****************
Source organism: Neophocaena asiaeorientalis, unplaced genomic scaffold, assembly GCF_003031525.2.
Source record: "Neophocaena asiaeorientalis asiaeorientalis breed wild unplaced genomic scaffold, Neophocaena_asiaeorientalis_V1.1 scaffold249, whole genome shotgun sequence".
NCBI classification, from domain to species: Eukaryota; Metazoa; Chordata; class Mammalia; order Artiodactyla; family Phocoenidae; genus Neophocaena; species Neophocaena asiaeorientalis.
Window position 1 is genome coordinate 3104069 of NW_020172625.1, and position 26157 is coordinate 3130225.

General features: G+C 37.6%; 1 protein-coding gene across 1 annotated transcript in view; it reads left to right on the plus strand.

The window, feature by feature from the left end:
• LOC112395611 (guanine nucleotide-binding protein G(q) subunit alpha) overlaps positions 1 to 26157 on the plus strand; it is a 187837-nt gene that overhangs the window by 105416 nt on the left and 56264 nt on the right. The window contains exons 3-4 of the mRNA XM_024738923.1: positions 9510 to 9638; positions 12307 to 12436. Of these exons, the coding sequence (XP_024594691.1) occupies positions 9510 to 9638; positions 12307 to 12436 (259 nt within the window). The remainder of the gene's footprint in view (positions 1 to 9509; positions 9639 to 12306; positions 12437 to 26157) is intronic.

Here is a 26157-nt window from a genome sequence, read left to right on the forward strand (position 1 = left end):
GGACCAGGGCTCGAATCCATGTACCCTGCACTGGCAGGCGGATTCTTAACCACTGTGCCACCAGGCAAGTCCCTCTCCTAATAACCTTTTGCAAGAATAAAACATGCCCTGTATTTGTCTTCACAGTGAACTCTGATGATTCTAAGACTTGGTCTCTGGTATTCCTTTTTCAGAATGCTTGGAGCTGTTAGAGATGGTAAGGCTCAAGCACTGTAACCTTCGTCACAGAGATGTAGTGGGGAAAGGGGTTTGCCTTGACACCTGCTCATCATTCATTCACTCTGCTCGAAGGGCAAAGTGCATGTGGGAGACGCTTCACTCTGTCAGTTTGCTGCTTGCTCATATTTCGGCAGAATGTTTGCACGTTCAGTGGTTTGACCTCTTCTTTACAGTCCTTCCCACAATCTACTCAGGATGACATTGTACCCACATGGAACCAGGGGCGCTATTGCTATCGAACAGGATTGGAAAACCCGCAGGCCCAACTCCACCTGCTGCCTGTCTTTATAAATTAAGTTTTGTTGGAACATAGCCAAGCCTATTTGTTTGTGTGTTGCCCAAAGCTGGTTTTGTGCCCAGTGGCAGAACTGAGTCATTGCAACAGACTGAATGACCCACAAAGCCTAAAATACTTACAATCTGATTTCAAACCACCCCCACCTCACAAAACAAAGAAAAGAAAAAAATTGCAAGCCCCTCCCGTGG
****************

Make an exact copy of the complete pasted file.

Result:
Source organism: Neophocaena asiaeorientalis, unplaced genomic scaffold, assembly GCF_003031525.2.
Source record: "Neophocaena asiaeorientalis asiaeorientalis breed wild unplaced genomic scaffold, Neophocaena_asiaeorientalis_V1.1 scaffold249, whole genome shotgun sequence".
NCBI classification, from domain to species: Eukaryota; Metazoa; Chordata; class Mammalia; order Artiodactyla; family Phocoenidae; genus Neophocaena; species Neophocaena asiaeorientalis.
Window position 1 is genome coordinate 3104069 of NW_020172625.1, and position 26157 is coordinate 3130225.

General features: G+C 37.6%; 1 protein-coding gene across 1 annotated transcript in view; it reads left to right on the plus strand.

The window, feature by feature from the left end:
• LOC112395611 (guanine nucleotide-binding protein G(q) subunit alpha) overlaps positions 1 to 26157 on the plus strand; it is a 187837-nt gene that overhangs the window by 105416 nt on the left and 56264 nt on the right. The window contains exons 3-4 of the mRNA XM_024738923.1: positions 9510 to 9638; positions 12307 to 12436. Of these exons, the coding sequence (XP_024594691.1) occupies positions 9510 to 9638; positions 12307 to 12436 (259 nt within the window). The remainder of the gene's footprint in view (positions 1 to 9509; positions 9639 to 12306; positions 12437 to 26157) is intronic.

Here is a 26157-nt window from a genome sequence, read left to right on the forward strand (position 1 = left end):
GGACCAGGGCTCGAATCCATGTACCCTGCACTGGCAGGCGGATTCTTAACCACTGTGCCACCAGGCAAGTCCCTCTCCTAATAACCTTTTGCAAGAATAAAACATGCCCTGTATTTGTCTTCACAGTGAACTCTGATGATTCTAAGACTTGGTCTCTGGTATTCCTTTTTCAGAATGCTTGGAGCTGTTAGAGATGGTAAGGCTCAAGCACTGTAACCTTCGTCACAGAGATGTAGTGGGGAAAGGGGTTTGCCTTGACACCTGCTCATCATTCATTCACTCTGCTCGAAGGGCAAAGTGCATGTGGGAGACGCTTCACTCTGTCAGTTTGCTGCTTGCTCATATTTCGGCAGAATGTTTGCACGTTCAGTGGTTTGACCTCTTCTTTACAGTCCTTCCCACAATCTACTCAGGATGACATTGTACCCACATGGAACCAGGGGCGCTATTGCTATCGAACAGGATTGGAAAACCCGCAGGCCCAACTCCACCTGCTGCCTGTCTTTATAAATTAAGTTTTGTTGGAACATAGCCAAGCCTATTTGTTTGTGTGTTGCCCAAAGCTGGTTTTGTGCCCAGTGGCAGAACTGAGTCATTGCAACAGACTGAATGACCCACAAAGCCTAAAATACTTACAATCTGATTTCAAACCACCCCCACCTCACAAAACAAAGAAAAGAAAAAAATTGCAAGCCCCTCCCGTGG